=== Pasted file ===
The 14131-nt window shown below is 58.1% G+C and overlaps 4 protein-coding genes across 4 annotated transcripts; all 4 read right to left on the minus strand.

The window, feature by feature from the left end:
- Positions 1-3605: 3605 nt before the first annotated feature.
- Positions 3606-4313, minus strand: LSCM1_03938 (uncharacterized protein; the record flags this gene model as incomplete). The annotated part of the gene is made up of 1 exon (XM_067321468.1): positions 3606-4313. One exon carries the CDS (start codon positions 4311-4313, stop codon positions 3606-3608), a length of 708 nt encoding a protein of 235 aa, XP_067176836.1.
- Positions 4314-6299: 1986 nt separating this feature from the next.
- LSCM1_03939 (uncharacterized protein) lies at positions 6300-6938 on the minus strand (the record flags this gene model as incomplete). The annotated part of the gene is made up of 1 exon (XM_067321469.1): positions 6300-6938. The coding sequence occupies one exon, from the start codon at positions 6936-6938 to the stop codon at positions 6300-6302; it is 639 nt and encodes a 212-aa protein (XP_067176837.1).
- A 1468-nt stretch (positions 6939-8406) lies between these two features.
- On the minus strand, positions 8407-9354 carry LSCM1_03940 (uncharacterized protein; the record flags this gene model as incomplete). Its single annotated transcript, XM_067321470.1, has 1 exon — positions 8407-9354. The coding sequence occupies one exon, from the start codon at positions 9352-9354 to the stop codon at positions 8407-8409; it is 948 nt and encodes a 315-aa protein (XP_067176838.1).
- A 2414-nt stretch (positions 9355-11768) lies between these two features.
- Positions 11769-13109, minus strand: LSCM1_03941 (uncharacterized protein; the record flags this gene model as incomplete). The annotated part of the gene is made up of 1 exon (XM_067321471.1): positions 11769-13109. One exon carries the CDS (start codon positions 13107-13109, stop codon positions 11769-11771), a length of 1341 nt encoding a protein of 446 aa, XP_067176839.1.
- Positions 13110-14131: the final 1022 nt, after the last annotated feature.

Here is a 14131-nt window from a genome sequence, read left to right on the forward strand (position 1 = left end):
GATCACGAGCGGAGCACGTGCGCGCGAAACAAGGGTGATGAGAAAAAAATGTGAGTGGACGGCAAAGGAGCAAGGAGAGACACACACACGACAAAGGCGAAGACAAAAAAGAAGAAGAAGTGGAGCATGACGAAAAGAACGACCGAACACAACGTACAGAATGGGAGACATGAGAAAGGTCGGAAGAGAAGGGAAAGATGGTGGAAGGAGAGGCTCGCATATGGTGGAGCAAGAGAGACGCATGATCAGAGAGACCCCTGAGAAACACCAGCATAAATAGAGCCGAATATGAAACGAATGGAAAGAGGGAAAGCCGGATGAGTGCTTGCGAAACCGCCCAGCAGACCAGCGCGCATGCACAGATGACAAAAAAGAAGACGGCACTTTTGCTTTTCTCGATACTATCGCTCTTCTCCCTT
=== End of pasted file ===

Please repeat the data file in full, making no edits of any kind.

The 14131-nt window shown below is 58.1% G+C and overlaps 4 protein-coding genes across 4 annotated transcripts; all 4 read right to left on the minus strand.

The window, feature by feature from the left end:
- Positions 1-3605: 3605 nt before the first annotated feature.
- Positions 3606-4313, minus strand: LSCM1_03938 (uncharacterized protein; the record flags this gene model as incomplete). The annotated part of the gene is made up of 1 exon (XM_067321468.1): positions 3606-4313. One exon carries the CDS (start codon positions 4311-4313, stop codon positions 3606-3608), a length of 708 nt encoding a protein of 235 aa, XP_067176836.1.
- Positions 4314-6299: 1986 nt separating this feature from the next.
- LSCM1_03939 (uncharacterized protein) lies at positions 6300-6938 on the minus strand (the record flags this gene model as incomplete). The annotated part of the gene is made up of 1 exon (XM_067321469.1): positions 6300-6938. The coding sequence occupies one exon, from the start codon at positions 6936-6938 to the stop codon at positions 6300-6302; it is 639 nt and encodes a 212-aa protein (XP_067176837.1).
- A 1468-nt stretch (positions 6939-8406) lies between these two features.
- On the minus strand, positions 8407-9354 carry LSCM1_03940 (uncharacterized protein; the record flags this gene model as incomplete). Its single annotated transcript, XM_067321470.1, has 1 exon — positions 8407-9354. The coding sequence occupies one exon, from the start codon at positions 9352-9354 to the stop codon at positions 8407-8409; it is 948 nt and encodes a 315-aa protein (XP_067176838.1).
- A 2414-nt stretch (positions 9355-11768) lies between these two features.
- Positions 11769-13109, minus strand: LSCM1_03941 (uncharacterized protein; the record flags this gene model as incomplete). The annotated part of the gene is made up of 1 exon (XM_067321471.1): positions 11769-13109. One exon carries the CDS (start codon positions 13107-13109, stop codon positions 11769-11771), a length of 1341 nt encoding a protein of 446 aa, XP_067176839.1.
- Positions 13110-14131: the final 1022 nt, after the last annotated feature.

Here is a 14131-nt window from a genome sequence, read left to right on the forward strand (position 1 = left end):
GATCACGAGCGGAGCACGTGCGCGCGAAACAAGGGTGATGAGAAAAAAATGTGAGTGGACGGCAAAGGAGCAAGGAGAGACACACACACGACAAAGGCGAAGACAAAAAAGAAGAAGAAGTGGAGCATGACGAAAAGAACGACCGAACACAACGTACAGAATGGGAGACATGAGAAAGGTCGGAAGAGAAGGGAAAGATGGTGGAAGGAGAGGCTCGCATATGGTGGAGCAAGAGAGACGCATGATCAGAGAGACCCCTGAGAAACACCAGCATAAATAGAGCCGAATATGAAACGAATGGAAAGAGGGAAAGCCGGATGAGTGCTTGCGAAACCGCCCAGCAGACCAGCGCGCATGCACAGATGACAAAAAAGAAGACGGCACTTTTGCTTTTCTCGATACTATCGCTCTTCTCCCTT